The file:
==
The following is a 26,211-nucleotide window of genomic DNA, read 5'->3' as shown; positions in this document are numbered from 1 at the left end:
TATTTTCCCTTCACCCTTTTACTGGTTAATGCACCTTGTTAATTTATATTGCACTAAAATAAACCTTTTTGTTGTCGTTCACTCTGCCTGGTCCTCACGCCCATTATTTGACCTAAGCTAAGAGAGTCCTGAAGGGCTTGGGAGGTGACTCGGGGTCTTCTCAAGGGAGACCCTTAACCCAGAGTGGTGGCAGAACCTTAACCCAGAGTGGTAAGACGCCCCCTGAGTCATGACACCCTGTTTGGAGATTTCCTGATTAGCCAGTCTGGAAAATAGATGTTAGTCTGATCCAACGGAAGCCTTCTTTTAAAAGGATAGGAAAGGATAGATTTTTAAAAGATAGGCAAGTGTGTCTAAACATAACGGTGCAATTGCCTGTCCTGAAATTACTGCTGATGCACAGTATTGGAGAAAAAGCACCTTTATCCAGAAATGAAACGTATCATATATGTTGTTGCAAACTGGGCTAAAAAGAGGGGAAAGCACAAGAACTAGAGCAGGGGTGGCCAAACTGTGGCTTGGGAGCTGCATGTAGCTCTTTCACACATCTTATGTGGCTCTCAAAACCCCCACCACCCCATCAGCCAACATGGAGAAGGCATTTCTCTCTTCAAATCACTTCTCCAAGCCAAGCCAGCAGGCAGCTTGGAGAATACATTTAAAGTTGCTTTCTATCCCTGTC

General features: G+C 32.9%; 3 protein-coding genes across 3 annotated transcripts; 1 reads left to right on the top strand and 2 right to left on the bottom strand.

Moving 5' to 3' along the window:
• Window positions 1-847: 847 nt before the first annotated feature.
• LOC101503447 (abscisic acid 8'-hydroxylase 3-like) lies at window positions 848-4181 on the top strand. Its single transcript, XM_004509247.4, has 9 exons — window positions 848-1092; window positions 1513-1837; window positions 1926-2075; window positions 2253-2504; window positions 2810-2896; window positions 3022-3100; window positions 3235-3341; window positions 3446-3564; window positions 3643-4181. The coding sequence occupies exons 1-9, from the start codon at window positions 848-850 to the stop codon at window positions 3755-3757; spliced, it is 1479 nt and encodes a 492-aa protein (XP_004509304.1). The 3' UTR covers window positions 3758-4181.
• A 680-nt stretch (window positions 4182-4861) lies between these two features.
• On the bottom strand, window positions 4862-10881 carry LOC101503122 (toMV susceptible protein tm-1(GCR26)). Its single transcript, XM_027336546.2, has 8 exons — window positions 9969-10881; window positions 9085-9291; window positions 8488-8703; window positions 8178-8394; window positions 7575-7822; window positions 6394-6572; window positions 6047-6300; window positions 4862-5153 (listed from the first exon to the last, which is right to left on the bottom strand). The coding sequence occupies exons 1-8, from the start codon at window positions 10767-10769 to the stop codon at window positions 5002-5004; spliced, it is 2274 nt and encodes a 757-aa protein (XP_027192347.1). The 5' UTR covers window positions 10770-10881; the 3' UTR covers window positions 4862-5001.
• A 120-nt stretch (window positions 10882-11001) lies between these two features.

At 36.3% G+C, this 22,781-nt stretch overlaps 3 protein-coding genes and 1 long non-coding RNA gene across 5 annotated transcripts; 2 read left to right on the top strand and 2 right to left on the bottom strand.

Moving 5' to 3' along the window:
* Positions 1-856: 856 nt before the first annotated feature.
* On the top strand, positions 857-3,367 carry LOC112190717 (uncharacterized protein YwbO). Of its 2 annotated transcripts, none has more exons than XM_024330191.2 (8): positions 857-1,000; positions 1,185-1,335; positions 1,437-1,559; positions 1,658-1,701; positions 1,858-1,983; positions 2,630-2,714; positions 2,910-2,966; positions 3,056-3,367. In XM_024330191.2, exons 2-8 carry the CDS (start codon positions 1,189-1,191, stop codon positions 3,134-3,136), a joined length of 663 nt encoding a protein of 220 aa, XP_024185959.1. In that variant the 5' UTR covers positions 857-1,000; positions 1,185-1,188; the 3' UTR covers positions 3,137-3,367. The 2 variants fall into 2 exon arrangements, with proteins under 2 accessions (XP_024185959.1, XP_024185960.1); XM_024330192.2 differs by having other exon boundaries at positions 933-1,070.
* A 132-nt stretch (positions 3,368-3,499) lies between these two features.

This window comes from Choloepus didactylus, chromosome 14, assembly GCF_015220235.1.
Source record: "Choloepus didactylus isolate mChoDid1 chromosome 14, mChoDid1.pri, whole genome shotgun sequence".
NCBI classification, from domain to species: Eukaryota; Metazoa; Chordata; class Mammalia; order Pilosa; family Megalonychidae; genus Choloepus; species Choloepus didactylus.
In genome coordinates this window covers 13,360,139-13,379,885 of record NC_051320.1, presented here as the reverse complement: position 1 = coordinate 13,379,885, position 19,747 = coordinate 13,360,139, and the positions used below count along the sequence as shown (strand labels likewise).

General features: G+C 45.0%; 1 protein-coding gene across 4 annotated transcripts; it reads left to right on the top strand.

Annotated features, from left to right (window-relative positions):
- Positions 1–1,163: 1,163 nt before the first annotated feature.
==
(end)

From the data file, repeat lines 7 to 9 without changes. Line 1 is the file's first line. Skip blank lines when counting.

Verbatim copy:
• A 680-nt stretch (window positions 4182-4861) lies between these two features.
• On the bottom strand, window positions 4862-10881 carry LOC101503122 (toMV susceptible protein tm-1(GCR26)). Its single transcript, XM_027336546.2, has 8 exons — window positions 9969-10881; window positions 9085-9291; window positions 8488-8703; window positions 8178-8394; window positions 7575-7822; window positions 6394-6572; window positions 6047-6300; window positions 4862-5153 (listed from the first exon to the last, which is right to left on the bottom strand). The coding sequence occupies exons 1-8, from the start codon at window positions 10767-10769 to the stop codon at window positions 5002-5004; spliced, it is 2274 nt and encodes a 757-aa protein (XP_027192347.1). The 5' UTR covers window positions 10770-10881; the 3' UTR covers window positions 4862-5001.
• A 120-nt stretch (window positions 10882-11001) lies between these two features.